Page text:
In its research, Gapingvoid identified what was really missing; wasn’t intent, infrastructure and technology around innovation. What was missing was a clear mission, vision and articulated beliefs that established new norms and defined a sense of urgency, inclusion, and motivation to create a movement around innovation.

They identified that the current culture was fear-based, where people used rules as excuses and innovators were sometimes punished. This led to an organization in stasis.

Gapingvoid’s initial objective was to design a new culture of action and connection to innovation by articulating, defining, spreading the cultural norms to socialize a new way of working within the 412TW at Edwards. Over time, the program would scale to other bases.

Activating Military Innovation Through Culture Change

One of the stated goals for the program was to raise the activity on IdeaScale from less than 50 to 1,000 interactions, including ideas, votes, and comments. In fact, the project delivered in excess of 4,500 over just 90 days.

Through a series of live conversations with airmen and leadership, Gapingvoid surfaced individual narratives, perceptions, and misconceptions around innovation. The company also conducted onsite reviews of communication channels and meeting dynamics and processed narrative data. These insights led to the establishment of vital cultural drivers and a compelling future motivating state to rally people around the movement and desired outcomes.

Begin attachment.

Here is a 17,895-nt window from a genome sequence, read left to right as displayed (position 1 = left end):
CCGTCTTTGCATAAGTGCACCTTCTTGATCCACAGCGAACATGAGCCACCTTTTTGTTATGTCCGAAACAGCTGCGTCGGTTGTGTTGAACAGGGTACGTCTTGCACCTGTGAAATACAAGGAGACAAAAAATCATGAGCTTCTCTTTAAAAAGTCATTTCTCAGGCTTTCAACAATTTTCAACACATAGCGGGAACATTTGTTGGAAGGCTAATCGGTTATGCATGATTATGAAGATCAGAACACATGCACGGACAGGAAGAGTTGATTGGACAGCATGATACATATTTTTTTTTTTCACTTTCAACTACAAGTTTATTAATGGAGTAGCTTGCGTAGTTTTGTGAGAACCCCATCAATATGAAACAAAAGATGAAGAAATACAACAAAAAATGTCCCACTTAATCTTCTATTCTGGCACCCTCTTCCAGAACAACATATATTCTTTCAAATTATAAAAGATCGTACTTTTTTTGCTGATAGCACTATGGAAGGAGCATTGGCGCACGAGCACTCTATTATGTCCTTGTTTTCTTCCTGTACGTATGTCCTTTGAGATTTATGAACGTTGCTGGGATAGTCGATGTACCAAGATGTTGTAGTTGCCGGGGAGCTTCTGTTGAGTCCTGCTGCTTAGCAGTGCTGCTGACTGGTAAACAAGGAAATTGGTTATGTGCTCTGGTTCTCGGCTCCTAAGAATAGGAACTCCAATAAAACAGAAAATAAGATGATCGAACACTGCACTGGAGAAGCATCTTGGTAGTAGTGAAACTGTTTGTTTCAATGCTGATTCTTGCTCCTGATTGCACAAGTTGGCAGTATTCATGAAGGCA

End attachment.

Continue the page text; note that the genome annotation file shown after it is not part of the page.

Gapingvoid then developed influential tools powered by Culture Science© to spread desired norms, cultural artifacts, social object theory, semiotics, and behavior change to create a culture of innovation.

Gapingvoid introduced a culture change campaign titled, “Eddie’s Big Quest for Innovation,” featuring a visual mascot named “Eddie the Innovation Dragon.” Eddie was created to be both relatable, inspiring and also give airmen and civilian employees at Edwards motivation to participate, engage and share ideas in IdeaScale. Eddie was brought to life in a series of semiotic tools including:

  • 18 Culture Walls™ with 20 individual graphic tiles that challenged and prove people to think differently.